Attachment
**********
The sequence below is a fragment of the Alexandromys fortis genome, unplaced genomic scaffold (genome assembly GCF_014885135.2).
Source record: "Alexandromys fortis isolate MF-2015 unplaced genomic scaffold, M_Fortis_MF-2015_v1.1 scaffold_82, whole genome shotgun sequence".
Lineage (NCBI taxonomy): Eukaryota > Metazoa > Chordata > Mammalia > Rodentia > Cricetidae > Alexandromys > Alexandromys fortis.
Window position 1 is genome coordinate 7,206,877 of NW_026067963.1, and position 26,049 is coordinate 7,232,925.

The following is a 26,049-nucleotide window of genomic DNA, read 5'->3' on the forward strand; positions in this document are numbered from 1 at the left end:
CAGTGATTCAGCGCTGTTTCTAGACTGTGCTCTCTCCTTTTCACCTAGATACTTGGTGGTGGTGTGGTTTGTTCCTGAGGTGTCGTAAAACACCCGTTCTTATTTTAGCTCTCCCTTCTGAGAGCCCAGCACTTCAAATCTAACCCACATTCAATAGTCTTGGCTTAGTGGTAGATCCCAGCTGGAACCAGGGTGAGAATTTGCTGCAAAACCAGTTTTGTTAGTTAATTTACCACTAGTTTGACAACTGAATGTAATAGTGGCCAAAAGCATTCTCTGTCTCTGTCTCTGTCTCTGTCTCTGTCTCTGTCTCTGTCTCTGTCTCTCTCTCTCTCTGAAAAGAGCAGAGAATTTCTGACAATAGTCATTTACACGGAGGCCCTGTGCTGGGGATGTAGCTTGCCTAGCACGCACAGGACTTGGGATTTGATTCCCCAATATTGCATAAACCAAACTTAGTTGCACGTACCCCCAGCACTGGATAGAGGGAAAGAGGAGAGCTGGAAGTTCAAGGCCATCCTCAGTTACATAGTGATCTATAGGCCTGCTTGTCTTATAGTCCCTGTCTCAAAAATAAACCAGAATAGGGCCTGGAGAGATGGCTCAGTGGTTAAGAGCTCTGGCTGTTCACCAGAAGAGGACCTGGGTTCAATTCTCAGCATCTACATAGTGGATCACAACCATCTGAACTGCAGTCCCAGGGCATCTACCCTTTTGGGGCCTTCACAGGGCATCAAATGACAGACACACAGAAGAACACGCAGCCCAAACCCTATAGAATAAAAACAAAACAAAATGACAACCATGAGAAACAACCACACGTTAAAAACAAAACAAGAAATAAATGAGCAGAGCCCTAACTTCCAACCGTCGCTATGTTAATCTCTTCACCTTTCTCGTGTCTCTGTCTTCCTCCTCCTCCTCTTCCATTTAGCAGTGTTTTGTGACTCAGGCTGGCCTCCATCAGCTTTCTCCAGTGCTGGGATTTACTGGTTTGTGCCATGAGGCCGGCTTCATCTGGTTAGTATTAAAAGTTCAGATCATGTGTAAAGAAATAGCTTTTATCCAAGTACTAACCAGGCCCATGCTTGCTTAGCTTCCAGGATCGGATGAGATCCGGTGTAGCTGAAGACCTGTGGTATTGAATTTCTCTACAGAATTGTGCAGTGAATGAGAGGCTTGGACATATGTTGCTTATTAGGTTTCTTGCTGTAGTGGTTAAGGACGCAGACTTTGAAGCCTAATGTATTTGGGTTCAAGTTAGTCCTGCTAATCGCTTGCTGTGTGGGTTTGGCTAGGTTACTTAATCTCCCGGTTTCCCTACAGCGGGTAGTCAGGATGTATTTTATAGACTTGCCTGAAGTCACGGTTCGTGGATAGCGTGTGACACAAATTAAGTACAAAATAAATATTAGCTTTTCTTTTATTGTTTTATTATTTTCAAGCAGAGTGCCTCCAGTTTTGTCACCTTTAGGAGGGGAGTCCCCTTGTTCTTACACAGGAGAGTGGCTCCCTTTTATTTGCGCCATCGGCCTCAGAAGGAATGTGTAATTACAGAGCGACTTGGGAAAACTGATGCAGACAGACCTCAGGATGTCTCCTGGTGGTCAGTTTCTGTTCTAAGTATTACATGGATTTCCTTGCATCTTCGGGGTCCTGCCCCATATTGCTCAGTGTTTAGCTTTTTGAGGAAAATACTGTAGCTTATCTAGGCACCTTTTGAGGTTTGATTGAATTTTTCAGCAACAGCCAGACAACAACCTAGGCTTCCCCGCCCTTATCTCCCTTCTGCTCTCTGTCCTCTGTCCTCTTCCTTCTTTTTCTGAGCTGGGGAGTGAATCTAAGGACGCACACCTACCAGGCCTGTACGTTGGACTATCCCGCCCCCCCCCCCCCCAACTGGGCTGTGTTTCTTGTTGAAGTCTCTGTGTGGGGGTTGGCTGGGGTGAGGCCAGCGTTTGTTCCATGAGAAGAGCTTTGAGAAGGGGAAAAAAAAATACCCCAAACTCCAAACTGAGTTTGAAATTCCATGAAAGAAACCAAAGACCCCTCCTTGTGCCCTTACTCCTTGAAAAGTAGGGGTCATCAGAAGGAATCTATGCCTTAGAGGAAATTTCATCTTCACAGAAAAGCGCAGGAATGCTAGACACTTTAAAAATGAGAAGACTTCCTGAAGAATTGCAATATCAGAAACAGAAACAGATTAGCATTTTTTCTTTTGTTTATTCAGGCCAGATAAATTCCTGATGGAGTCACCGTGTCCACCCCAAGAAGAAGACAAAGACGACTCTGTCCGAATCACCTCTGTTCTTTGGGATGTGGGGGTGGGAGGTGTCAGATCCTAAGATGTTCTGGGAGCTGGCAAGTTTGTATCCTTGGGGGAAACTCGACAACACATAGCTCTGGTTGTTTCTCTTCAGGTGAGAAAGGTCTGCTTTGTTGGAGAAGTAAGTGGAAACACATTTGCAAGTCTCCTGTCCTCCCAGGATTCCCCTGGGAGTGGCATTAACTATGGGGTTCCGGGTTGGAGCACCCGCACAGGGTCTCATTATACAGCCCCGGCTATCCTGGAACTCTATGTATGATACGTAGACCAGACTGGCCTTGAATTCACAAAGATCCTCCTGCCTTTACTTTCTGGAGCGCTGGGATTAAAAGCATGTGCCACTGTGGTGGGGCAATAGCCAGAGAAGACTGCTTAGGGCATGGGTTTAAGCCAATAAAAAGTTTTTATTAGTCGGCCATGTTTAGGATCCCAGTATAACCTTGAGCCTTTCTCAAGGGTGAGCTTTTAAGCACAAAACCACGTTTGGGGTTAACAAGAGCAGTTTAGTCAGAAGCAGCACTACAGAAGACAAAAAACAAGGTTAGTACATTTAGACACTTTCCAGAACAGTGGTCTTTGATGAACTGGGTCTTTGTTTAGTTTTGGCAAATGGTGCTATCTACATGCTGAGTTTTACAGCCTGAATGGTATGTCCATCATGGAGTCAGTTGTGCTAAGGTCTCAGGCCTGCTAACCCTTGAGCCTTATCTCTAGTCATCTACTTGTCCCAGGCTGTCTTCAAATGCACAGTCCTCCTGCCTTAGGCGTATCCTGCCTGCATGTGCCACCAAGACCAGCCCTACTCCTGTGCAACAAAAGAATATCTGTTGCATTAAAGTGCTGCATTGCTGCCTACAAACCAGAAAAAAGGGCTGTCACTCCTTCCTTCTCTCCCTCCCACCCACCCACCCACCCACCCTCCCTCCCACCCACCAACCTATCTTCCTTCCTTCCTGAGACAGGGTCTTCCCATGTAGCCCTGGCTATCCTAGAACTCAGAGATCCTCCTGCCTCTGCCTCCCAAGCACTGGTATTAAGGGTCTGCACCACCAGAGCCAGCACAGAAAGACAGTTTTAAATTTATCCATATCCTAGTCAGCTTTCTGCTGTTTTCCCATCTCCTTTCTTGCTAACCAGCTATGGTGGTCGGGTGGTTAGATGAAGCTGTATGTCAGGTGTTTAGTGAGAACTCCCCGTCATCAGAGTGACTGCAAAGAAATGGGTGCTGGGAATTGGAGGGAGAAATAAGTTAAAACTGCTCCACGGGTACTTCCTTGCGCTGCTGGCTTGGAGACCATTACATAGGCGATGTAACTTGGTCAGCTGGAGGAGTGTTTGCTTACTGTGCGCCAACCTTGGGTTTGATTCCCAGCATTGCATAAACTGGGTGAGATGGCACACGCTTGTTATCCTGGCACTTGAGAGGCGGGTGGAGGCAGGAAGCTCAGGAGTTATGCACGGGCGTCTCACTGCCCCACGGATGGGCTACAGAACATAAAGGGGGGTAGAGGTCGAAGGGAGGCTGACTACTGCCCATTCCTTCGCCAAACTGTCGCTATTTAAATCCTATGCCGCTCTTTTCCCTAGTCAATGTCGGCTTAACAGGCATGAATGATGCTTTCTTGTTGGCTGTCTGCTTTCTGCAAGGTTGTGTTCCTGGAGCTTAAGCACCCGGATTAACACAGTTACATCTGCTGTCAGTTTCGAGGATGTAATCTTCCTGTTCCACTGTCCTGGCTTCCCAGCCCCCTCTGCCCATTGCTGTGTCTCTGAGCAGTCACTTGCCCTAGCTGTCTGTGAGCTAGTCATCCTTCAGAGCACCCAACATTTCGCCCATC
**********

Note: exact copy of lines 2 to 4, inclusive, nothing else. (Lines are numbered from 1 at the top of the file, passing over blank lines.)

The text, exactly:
Source record: "Alexandromys fortis isolate MF-2015 unplaced genomic scaffold, M_Fortis_MF-2015_v1.1 scaffold_82, whole genome shotgun sequence".
Lineage (NCBI taxonomy): Eukaryota > Metazoa > Chordata > Mammalia > Rodentia > Cricetidae > Alexandromys > Alexandromys fortis.
Window position 1 is genome coordinate 7,206,877 of NW_026067963.1, and position 26,049 is coordinate 7,232,925.